The cutter depth is set by a knurled thumbscrew. The thumbscrew has a slot for a screwdriver, which is not necessary to use to lock the cutter in place. The knurling is enough.

If you own a powered router, why would you want this cordless version? Easy. The downside to using an electric router is the round cutter. Inside corners are going to have rounded corners that you’ll need to square out with a chisel or (irony ahead) a router plane. Plus, the router plane is easier to balance on the edge of a door or face frame to cut hinge mortises. Electric routers can be tippy when balanced on a thin Ã?¾” edge.

– Christopher Schwarz

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Showing 6 comments
  • Lester Markert

    What is the selling price for the router plane?

  • Mike Wenzloff

    Depending on what the work is, you can also clamp two support boards on either side of the work to rest the wings on so that the open throat isn’t an issue.

    I have done that with a large MF router plane I had a few times. I like this method when possible as it gives added outer support anyway–less likely to be tippy.

    Take care, Mike

  • dave brown

    Chris Q,

    I know you didn’t ask me but I’ll give you my opinion. I’ve got the LN and an old Stanley 71.5 — the one w/ the closed throat. In a few instances, I wanted to use the little LN but had to use the Stanley because it has a closed throat. The open throat on the LN wouldn’t allow it to steady on the work piece. Had the LN been my only router plane, I would have to stabilize it freehand — I’d just grab a chisel at that point. Because of that, I’m glad that the LN isn’t my only router plane. 😉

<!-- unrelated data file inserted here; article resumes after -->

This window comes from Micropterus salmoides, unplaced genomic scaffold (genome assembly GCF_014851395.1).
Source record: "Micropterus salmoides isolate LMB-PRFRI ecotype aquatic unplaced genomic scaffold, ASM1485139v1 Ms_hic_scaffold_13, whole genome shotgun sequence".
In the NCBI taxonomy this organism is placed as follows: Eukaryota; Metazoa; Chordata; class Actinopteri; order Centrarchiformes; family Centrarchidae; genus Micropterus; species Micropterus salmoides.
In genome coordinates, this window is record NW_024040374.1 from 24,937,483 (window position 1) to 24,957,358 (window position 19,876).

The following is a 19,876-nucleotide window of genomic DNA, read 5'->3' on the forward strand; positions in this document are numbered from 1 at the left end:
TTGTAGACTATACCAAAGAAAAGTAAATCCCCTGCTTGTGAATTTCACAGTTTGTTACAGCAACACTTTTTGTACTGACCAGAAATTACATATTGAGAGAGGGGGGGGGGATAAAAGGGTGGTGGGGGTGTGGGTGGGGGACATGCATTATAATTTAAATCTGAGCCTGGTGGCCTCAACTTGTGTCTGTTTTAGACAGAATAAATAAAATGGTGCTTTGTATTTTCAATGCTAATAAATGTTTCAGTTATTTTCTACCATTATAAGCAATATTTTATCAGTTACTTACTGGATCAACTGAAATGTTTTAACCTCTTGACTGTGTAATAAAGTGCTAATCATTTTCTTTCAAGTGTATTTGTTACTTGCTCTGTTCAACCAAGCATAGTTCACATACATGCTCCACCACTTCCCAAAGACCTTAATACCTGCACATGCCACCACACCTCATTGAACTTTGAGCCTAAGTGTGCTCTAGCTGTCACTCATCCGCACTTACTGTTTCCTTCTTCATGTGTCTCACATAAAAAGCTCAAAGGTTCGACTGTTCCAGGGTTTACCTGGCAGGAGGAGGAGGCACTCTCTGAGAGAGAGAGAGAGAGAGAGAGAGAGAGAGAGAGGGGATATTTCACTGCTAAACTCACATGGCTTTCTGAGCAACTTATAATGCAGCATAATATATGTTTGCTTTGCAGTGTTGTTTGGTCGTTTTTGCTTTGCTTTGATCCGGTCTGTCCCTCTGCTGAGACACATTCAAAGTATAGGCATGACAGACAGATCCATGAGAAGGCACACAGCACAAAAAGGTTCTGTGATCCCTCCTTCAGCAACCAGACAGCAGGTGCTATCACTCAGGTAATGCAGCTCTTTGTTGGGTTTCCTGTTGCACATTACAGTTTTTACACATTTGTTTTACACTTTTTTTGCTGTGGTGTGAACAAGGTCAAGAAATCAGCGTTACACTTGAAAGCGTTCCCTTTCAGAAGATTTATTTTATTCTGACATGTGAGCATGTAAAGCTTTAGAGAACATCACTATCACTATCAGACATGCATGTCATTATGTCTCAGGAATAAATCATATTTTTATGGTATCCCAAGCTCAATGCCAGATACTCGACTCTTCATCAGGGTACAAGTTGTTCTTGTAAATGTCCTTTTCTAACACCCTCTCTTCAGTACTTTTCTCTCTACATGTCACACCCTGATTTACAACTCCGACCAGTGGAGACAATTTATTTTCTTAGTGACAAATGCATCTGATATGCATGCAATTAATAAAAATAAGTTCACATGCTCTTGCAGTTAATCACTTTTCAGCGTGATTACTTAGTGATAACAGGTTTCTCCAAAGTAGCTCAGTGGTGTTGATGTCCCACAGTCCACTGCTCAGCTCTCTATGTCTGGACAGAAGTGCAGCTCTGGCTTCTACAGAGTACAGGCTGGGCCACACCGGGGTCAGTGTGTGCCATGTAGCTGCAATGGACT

• Christopher Schwarz

    A couple comments on the comments above:

    On the two open throats of the tool: I don’t know why they designed it that way. After several months of use I agree with you that I’d rather have it closed, though I don’t consider it a fatal flaw, just a matter of convenience. I might close it up my epoxying a dowel in there….

    On which of the two routers I prefer, it depends more on the scale of your work. Do you do lots of case dados and rabbets? Adjust large tenons? Pick the Veritas.

    Do you do inlay? Hinge mortises? Small dados and grooves? Pick the Lie-Nielsen.

    Both tools are exceptionally well made. Both are finished to a very high degree all around.


  • Chris Quinn


    If you had to pick between the Lie Nielsen and the Veritas full-size model, which would you favor?

  • dave brown

    I’ve had the LN small router plane for a few months. After using it on a few projects I can say that I like it and it is useful.

    One thing that I don’t understand — why did they design it with an open throat? It makes it hard to use on narrow pieces of stock.